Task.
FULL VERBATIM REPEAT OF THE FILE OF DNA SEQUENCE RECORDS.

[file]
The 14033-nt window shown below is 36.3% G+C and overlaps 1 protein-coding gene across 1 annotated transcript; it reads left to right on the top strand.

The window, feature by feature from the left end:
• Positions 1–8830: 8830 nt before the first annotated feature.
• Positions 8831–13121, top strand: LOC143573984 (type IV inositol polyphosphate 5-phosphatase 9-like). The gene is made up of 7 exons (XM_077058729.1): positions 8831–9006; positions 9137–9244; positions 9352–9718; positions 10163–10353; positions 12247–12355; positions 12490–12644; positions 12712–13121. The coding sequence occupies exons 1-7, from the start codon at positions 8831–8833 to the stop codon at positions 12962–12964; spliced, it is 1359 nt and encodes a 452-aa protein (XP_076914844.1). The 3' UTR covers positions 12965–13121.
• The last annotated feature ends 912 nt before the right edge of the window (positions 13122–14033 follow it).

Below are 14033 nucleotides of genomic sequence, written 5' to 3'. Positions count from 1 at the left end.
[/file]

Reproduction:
The 14033-nt window shown below is 36.3% G+C and overlaps 1 protein-coding gene across 1 annotated transcript; it reads left to right on the top strand.

The window, feature by feature from the left end:
• Positions 1–8830: 8830 nt before the first annotated feature.
• Positions 8831–13121, top strand: LOC143573984 (type IV inositol polyphosphate 5-phosphatase 9-like). The gene is made up of 7 exons (XM_077058729.1): positions 8831–9006; positions 9137–9244; positions 9352–9718; positions 10163–10353; positions 12247–12355; positions 12490–12644; positions 12712–13121. The coding sequence occupies exons 1-7, from the start codon at positions 8831–8833 to the stop codon at positions 12962–12964; spliced, it is 1359 nt and encodes a 452-aa protein (XP_076914844.1). The 3' UTR covers positions 12965–13121.
• The last annotated feature ends 912 nt before the right edge of the window (positions 13122–14033 follow it).

Below are 14033 nucleotides of genomic sequence, written 5' to 3'. Positions count from 1 at the left end.